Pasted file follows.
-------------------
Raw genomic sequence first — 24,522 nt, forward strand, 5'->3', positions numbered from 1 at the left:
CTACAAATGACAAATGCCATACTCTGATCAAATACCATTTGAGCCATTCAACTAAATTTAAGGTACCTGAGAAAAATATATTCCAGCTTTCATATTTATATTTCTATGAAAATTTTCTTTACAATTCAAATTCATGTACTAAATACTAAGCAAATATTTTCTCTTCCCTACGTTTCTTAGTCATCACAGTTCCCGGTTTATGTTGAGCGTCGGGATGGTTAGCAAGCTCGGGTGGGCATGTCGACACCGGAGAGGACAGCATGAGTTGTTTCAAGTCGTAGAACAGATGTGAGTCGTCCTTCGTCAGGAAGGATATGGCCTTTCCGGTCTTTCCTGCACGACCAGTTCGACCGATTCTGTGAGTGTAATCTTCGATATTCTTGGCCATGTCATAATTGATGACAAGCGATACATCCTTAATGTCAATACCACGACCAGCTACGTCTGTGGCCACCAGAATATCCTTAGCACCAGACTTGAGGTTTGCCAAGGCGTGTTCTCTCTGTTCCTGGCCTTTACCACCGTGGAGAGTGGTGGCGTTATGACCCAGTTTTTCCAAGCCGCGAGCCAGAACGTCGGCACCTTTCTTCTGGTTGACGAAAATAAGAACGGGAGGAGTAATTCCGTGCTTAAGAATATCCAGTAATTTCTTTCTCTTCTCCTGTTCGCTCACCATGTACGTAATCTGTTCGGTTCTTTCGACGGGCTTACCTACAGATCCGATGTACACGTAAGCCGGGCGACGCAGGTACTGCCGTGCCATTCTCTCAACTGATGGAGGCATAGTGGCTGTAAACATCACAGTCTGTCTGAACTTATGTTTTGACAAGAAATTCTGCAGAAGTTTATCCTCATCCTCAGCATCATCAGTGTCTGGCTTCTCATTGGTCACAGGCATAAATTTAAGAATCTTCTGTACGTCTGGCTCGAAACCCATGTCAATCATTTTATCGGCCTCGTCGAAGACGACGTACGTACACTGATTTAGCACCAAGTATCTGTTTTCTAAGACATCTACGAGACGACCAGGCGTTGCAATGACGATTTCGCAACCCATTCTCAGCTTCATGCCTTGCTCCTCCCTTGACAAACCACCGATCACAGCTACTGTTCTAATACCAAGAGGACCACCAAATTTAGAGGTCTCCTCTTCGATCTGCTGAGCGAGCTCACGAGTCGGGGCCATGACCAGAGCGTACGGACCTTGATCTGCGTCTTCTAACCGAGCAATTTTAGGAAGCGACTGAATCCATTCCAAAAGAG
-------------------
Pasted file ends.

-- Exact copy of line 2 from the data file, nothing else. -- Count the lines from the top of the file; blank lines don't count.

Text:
CTACAAATGACAAATGCCATACTCTGATCAAATACCATTTGAGCCATTCAACTAAATTTAAGGTACCTGAGAAAAATATATTCCAGCTTTCATATTTATATTTCTATGAAAATTTTCTTTACAATTCAAATTCATGTACTAAATACTAAGCAAATATTTTCTCTTCCCTACGTTTCTTAGTCATCACAGTTCCCGGTTTATGTTGAGCGTCGGGATGGTTAGCAAGCTCGGGTGGGCATGTCGACACCGGAGAGGACAGCATGAGTTGTTTCAAGTCGTAGAACAGATGTGAGTCGTCCTTCGTCAGGAAGGATATGGCCTTTCCGGTCTTTCCTGCACGACCAGTTCGACCGATTCTGTGAGTGTAATCTTCGATATTCTTGGCCATGTCATAATTGATGACAAGCGATACATCCTTAATGTCAATACCACGACCAGCTACGTCTGTGGCCACCAGAATATCCTTAGCACCAGACTTGAGGTTTGCCAAGGCGTGTTCTCTCTGTTCCTGGCCTTTACCACCGTGGAGAGTGGTGGCGTTATGACCCAGTTTTTCCAAGCCGCGAGCCAGAACGTCGGCACCTTTCTTCTGGTTGACGAAAATAAGAACGGGAGGAGTAATTCCGTGCTTAAGAATATCCAGTAATTTCTTTCTCTTCTCCTGTTCGCTCACCATGTACGTAATCTGTTCGGTTCTTTCGACGGGCTTACCTACAGATCCGATGTACACGTAAGCCGGGCGACGCAGGTACTGCCGTGCCATTCTCTCAACTGATGGAGGCATAGTGGCTGTAAACATCACAGTCTGTCTGAACTTATGTTTTGACAAGAAATTCTGCAGAAGTTTATCCTCATCCTCAGCATCATCAGTGTCTGGCTTCTCATTGGTCACAGGCATAAATTTAAGAATCTTCTGTACGTCTGGCTCGAAACCCATGTCAATCATTTTATCGGCCTCGTCGAAGACGACGTACGTACACTGATTTAGCACCAAGTATCTGTTTTCTAAGACATCTACGAGACGACCAGGCGTTGCAATGACGATTTCGCAACCCATTCTCAGCTTCATGCCTTGCTCCTCCCTTGACAAACCACCGATCACAGCTACTGTTCTAATACCAAGAGGACCACCAAATTTAGAGGTCTCCTCTTCGATCTGCTGAGCGAGCTCACGAGTCGGGGCCATGACCAGAGCGTACGGACCTTGATCTGCGTCTTCTAACCGAGCAATTTTAGGAAGCGACTGAATCCATTCCAAAAGAG